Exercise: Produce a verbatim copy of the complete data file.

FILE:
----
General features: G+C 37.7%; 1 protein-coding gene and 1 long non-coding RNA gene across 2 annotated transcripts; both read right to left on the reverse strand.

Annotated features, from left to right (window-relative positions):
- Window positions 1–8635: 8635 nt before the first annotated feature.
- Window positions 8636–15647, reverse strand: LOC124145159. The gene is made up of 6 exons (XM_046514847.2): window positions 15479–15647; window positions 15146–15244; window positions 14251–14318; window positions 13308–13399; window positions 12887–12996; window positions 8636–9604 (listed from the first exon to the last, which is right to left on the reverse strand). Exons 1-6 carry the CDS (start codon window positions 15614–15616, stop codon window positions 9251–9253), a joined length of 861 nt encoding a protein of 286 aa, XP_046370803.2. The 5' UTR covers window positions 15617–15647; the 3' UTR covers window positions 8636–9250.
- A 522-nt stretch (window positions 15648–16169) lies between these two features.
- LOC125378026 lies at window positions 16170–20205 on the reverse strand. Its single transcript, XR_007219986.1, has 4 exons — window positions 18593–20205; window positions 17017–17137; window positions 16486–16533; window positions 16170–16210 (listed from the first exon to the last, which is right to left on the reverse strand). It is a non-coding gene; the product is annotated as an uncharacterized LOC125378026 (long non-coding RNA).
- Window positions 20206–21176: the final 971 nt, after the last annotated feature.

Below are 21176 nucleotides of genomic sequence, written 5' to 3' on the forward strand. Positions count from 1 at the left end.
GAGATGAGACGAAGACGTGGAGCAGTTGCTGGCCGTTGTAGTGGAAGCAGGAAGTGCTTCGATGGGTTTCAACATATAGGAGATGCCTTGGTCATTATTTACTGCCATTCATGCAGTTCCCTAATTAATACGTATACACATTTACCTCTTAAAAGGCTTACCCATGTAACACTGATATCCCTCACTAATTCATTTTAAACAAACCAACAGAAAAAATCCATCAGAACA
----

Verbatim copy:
General features: G+C 37.7%; 1 protein-coding gene and 1 long non-coding RNA gene across 2 annotated transcripts; both read right to left on the reverse strand.

Annotated features, from left to right (window-relative positions):
- Window positions 1–8635: 8635 nt before the first annotated feature.
- Window positions 8636–15647, reverse strand: LOC124145159. The gene is made up of 6 exons (XM_046514847.2): window positions 15479–15647; window positions 15146–15244; window positions 14251–14318; window positions 13308–13399; window positions 12887–12996; window positions 8636–9604 (listed from the first exon to the last, which is right to left on the reverse strand). Exons 1-6 carry the CDS (start codon window positions 15614–15616, stop codon window positions 9251–9253), a joined length of 861 nt encoding a protein of 286 aa, XP_046370803.2. The 5' UTR covers window positions 15617–15647; the 3' UTR covers window positions 8636–9250.
- A 522-nt stretch (window positions 15648–16169) lies between these two features.
- LOC125378026 lies at window positions 16170–20205 on the reverse strand. Its single transcript, XR_007219986.1, has 4 exons — window positions 18593–20205; window positions 17017–17137; window positions 16486–16533; window positions 16170–16210 (listed from the first exon to the last, which is right to left on the reverse strand). It is a non-coding gene; the product is annotated as an uncharacterized LOC125378026 (long non-coding RNA).
- Window positions 20206–21176: the final 971 nt, after the last annotated feature.

Below are 21176 nucleotides of genomic sequence, written 5' to 3' on the forward strand. Positions count from 1 at the left end.
GAGATGAGACGAAGACGTGGAGCAGTTGCTGGCCGTTGTAGTGGAAGCAGGAAGTGCTTCGATGGGTTTCAACATATAGGAGATGCCTTGGTCATTATTTACTGCCATTCATGCAGTTCCCTAATTAATACGTATACACATTTACCTCTTAAAAGGCTTACCCATGTAACACTGATATCCCTCACTAATTCATTTTAAACAAACCAACAGAAAAAATCCATCAGAACA